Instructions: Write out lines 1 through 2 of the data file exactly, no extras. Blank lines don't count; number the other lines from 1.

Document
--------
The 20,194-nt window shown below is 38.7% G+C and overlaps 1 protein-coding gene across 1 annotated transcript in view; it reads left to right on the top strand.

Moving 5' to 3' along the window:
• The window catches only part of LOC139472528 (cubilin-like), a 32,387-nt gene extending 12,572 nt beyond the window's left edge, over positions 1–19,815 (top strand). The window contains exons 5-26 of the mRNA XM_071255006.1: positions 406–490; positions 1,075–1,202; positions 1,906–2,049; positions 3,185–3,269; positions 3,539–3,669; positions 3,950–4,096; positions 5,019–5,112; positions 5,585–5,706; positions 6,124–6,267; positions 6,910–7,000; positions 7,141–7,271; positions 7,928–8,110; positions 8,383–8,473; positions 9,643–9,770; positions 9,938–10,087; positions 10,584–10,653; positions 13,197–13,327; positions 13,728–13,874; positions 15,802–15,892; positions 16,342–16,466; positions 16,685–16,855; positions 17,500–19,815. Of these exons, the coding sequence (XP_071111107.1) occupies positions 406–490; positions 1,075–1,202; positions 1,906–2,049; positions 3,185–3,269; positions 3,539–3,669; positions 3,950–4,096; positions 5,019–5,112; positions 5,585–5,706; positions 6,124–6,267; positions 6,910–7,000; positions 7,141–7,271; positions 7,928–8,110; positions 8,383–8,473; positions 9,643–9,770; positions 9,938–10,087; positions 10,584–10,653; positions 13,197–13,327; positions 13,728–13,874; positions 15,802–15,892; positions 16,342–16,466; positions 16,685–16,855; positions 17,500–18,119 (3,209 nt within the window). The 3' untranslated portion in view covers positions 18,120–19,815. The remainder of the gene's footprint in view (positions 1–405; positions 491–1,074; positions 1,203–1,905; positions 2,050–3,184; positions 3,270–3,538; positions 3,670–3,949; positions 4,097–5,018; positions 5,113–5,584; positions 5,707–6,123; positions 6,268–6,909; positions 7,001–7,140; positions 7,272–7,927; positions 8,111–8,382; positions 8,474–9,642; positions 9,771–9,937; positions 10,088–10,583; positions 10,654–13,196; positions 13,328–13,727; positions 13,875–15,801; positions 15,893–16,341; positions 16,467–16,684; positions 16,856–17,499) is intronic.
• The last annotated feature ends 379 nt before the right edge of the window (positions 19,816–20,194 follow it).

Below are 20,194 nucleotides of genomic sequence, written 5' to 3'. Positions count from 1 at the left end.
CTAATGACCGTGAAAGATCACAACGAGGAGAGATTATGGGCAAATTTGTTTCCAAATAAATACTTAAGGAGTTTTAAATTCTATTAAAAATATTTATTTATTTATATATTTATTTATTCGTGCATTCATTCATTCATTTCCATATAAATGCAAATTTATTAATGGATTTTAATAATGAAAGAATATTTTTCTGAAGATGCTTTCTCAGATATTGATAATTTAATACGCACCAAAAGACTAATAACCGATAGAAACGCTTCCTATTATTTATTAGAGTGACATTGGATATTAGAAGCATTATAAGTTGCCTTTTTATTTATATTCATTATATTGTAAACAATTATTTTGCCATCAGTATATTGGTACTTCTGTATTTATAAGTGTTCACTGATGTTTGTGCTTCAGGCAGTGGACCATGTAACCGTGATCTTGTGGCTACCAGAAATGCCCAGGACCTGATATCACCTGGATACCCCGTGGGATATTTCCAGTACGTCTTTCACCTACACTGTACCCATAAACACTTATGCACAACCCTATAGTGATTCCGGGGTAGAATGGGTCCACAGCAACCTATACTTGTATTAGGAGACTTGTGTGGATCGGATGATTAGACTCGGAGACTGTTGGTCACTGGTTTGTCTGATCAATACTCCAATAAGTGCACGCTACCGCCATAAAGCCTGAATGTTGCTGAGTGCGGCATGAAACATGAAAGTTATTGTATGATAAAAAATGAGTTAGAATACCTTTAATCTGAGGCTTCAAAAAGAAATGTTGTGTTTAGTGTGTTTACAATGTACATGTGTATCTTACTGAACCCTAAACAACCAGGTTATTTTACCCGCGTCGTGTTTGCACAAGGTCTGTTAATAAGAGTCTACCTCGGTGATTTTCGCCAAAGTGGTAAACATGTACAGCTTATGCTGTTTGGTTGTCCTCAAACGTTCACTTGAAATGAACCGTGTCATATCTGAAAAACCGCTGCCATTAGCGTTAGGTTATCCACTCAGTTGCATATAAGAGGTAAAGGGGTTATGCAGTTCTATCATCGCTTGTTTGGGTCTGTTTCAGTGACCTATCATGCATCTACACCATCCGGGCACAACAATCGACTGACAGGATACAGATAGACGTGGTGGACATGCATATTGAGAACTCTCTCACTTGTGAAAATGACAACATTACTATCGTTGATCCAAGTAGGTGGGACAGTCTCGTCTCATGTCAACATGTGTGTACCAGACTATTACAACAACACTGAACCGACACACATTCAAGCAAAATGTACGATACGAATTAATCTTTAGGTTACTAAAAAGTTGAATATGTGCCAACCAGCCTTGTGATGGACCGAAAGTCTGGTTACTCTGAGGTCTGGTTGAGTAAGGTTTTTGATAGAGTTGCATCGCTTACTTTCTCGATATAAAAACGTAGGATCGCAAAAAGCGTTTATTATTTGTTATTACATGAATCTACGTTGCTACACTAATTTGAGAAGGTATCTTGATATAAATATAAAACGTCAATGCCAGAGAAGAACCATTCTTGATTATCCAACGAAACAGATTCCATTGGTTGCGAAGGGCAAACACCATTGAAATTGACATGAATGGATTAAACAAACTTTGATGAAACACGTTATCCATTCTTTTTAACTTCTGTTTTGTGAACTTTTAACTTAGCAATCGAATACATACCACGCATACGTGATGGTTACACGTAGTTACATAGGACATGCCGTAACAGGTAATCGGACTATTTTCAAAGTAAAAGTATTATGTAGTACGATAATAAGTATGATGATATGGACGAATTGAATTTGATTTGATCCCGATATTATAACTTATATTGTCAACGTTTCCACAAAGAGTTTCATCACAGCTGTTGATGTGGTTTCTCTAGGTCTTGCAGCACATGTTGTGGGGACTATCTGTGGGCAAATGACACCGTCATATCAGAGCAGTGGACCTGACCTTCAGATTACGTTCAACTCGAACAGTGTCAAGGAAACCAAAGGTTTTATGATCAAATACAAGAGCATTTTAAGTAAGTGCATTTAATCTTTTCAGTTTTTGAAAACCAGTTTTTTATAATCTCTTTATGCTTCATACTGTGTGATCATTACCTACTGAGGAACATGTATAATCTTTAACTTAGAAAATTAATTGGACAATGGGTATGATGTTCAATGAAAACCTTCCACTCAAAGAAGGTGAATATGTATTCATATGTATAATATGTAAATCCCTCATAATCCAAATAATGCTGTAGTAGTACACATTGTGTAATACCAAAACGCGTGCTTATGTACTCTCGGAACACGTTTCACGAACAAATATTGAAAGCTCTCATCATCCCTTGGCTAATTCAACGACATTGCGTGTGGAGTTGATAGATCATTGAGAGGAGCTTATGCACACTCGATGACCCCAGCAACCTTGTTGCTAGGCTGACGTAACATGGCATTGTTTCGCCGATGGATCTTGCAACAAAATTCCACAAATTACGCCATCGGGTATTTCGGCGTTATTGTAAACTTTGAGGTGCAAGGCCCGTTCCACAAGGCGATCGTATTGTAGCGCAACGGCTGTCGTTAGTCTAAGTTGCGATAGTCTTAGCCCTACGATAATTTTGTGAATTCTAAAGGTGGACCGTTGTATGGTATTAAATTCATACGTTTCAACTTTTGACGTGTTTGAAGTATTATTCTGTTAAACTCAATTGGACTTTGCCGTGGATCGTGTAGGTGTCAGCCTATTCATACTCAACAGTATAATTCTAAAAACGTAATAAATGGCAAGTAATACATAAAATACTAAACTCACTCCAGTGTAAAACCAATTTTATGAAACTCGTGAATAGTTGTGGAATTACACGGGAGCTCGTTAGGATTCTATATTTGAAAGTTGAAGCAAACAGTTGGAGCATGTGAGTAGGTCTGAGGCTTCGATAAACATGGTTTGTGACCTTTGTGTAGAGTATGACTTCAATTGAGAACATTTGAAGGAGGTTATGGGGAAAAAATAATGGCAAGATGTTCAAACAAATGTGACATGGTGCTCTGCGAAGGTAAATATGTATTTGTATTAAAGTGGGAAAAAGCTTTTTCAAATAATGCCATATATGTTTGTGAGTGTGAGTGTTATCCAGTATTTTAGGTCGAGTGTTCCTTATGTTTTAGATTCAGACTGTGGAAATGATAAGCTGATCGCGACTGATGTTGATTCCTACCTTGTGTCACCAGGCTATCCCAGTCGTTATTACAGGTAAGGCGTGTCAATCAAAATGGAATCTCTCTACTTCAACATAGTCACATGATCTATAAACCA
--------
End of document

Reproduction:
The 20,194-nt window shown below is 38.7% G+C and overlaps 1 protein-coding gene across 1 annotated transcript in view; it reads left to right on the top strand.

Moving 5' to 3' along the window: